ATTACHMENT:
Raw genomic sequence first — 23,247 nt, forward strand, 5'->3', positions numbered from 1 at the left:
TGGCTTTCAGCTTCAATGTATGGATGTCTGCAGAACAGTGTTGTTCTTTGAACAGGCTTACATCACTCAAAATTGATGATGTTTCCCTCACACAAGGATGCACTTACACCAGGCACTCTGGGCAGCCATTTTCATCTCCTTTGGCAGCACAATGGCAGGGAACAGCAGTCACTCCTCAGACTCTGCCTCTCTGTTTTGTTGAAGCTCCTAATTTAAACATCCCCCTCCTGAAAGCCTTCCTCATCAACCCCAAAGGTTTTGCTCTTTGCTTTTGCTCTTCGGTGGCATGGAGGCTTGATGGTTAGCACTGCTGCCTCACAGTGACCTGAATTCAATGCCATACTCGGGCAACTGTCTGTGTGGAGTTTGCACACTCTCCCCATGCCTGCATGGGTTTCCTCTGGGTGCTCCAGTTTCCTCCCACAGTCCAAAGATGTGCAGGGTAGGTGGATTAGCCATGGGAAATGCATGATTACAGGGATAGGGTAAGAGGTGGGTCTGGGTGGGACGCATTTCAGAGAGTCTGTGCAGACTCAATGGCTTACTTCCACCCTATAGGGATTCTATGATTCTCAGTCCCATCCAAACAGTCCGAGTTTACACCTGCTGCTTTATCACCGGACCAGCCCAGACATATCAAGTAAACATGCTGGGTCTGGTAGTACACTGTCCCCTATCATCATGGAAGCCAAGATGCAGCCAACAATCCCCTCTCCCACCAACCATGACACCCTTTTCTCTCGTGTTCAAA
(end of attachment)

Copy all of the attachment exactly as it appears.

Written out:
Raw genomic sequence first — 23,247 nt, forward strand, 5'->3', positions numbered from 1 at the left:
TGGCTTTCAGCTTCAATGTATGGATGTCTGCAGAACAGTGTTGTTCTTTGAACAGGCTTACATCACTCAAAATTGATGATGTTTCCCTCACACAAGGATGCACTTACACCAGGCACTCTGGGCAGCCATTTTCATCTCCTTTGGCAGCACAATGGCAGGGAACAGCAGTCACTCCTCAGACTCTGCCTCTCTGTTTTGTTGAAGCTCCTAATTTAAACATCCCCCTCCTGAAAGCCTTCCTCATCAACCCCAAAGGTTTTGCTCTTTGCTTTTGCTCTTCGGTGGCATGGAGGCTTGATGGTTAGCACTGCTGCCTCACAGTGACCTGAATTCAATGCCATACTCGGGCAACTGTCTGTGTGGAGTTTGCACACTCTCCCCATGCCTGCATGGGTTTCCTCTGGGTGCTCCAGTTTCCTCCCACAGTCCAAAGATGTGCAGGGTAGGTGGATTAGCCATGGGAAATGCATGATTACAGGGATAGGGTAAGAGGTGGGTCTGGGTGGGACGCATTTCAGAGAGTCTGTGCAGACTCAATGGCTTACTTCCACCCTATAGGGATTCTATGATTCTCAGTCCCATCCAAACAGTCCGAGTTTACACCTGCTGCTTTATCACCGGACCAGCCCAGACATATCAAGTAAACATGCTGGGTCTGGTAGTACACTGTCCCCTATCATCATGGAAGCCAAGATGCAGCCAACAATCCCCTCTCCCACCAACCATGACACCCTTTTCTCTCGTGTTCAAA